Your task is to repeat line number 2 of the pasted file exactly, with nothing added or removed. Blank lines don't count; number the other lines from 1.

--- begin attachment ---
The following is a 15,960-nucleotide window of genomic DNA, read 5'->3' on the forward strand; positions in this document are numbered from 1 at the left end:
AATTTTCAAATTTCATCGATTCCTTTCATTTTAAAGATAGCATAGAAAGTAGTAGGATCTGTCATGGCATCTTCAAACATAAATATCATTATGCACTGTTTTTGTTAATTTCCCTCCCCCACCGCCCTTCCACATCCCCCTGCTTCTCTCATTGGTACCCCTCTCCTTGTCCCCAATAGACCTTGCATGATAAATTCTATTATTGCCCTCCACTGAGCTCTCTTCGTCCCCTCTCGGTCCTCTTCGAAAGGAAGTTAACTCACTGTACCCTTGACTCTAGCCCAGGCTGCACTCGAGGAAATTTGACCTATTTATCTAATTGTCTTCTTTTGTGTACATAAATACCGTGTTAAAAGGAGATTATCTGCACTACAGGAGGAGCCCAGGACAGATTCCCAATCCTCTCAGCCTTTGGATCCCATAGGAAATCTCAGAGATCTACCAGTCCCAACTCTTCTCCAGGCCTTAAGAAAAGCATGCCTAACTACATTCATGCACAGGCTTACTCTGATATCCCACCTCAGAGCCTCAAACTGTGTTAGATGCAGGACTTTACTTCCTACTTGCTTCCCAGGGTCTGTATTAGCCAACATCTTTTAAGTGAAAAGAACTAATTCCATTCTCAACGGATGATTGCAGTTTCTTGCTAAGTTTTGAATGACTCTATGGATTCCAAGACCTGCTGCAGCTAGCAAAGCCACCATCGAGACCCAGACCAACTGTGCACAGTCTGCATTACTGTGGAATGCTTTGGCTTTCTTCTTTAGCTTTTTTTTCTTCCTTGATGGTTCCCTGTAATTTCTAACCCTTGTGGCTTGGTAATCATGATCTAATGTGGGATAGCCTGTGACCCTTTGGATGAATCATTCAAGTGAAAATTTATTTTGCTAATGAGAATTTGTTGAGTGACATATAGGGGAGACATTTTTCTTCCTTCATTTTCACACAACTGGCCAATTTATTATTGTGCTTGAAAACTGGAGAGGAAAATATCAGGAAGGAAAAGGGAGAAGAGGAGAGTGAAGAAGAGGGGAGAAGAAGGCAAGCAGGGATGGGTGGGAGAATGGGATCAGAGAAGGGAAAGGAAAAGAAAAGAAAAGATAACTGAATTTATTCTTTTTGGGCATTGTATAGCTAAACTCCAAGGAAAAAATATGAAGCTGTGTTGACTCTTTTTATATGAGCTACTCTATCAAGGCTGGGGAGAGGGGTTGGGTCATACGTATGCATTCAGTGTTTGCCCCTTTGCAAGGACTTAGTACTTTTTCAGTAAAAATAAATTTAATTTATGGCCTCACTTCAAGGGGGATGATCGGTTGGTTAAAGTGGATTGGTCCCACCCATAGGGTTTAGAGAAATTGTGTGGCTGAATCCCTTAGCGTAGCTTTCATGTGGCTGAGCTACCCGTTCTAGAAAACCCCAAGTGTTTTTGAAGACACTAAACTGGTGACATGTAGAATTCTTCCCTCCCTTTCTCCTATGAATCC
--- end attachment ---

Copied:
AATTTTCAAATTTCATCGATTCCTTTCATTTTAAAGATAGCATAGAAAGTAGTAGGATCTGTCATGGCATCTTCAAACATAAATATCATTATGCACTGTTTTTGTTAATTTCCCTCCCCCACCGCCCTTCCACATCCCCCTGCTTCTCTCATTGGTACCCCTCTCCTTGTCCCCAATAGACCTTGCATGATAAATTCTATTATTGCCCTCCACTGAGCTCTCTTCGTCCCCTCTCGGTCCTCTTCGAAAGGAAGTTAACTCACTGTACCCTTGACTCTAGCCCAGGCTGCACTCGAGGAAATTTGACCTATTTATCTAATTGTCTTCTTTTGTGTACATAAATACCGTGTTAAAAGGAGATTATCTGCACTACAGGAGGAGCCCAGGACAGATTCCCAATCCTCTCAGCCTTTGGATCCCATAGGAAATCTCAGAGATCTACCAGTCCCAACTCTTCTCCAGGCCTTAAGAAAAGCATGCCTAACTACATTCATGCACAGGCTTACTCTGATATCCCACCTCAGAGCCTCAAACTGTGTTAGATGCAGGACTTTACTTCCTACTTGCTTCCCAGGGTCTGTATTAGCCAACATCTTTTAAGTGAAAAGAACTAATTCCATTCTCAACGGATGATTGCAGTTTCTTGCTAAGTTTTGAATGACTCTATGGATTCCAAGACCTGCTGCAGCTAGCAAAGCCACCATCGAGACCCAGACCAACTGTGCACAGTCTGCATTACTGTGGAATGCTTTGGCTTTCTTCTTTAGCTTTTTTTTCTTCCTTGATGGTTCCCTGTAATTTCTAACCCTTGTGGCTTGGTAATCATGATCTAATGTGGGATAGCCTGTGACCCTTTGGATGAATCATTCAAGTGAAAATTTATTTTGCTAATGAGAATTTGTTGAGTGACATATAGGGGAGACATTTTTCTTCCTTCATTTTCACACAACTGGCCAATTTATTATTGTGCTTGAAAACTGGAGAGGAAAATATCAGGAAGGAAAAGGGAGAAGAGGAGAGTGAAGAAGAGGGGAGAAGAAGGCAAGCAGGGATGGGTGGGAGAATGGGATCAGAGAAGGGAAAGGAAAAGAAAAGAAAAGATAACTGAATTTATTCTTTTTGGGCATTGTATAGCTAAACTCCAAGGAAAAAATATGAAGCTGTGTTGACTCTTTTTATATGAGCTACTCTATCAAGGCTGGGGAGAGGGGTTGGGTCATACGTATGCATTCAGTGTTTGCCCCTTTGCAAGGACTTAGTACTTTTTCAGTAAAAATAAATTTAATTTATGGCCTCACTTCAAGGGGGATGATCGGTTGGTTAAAGTGGATTGGTCCCACCCATAGGGTTTAGAGAAATTGTGTGGCTGAATCCCTTAGCGTAGCTTTCATGTGGCTGAGCTACCCGTTCTAGAAAACCCCAAGTGTTTTTGAAGACACTAAACTGGTGACATGTAGAATTCTTCCCTCCCTTTCTCCTATGAATCC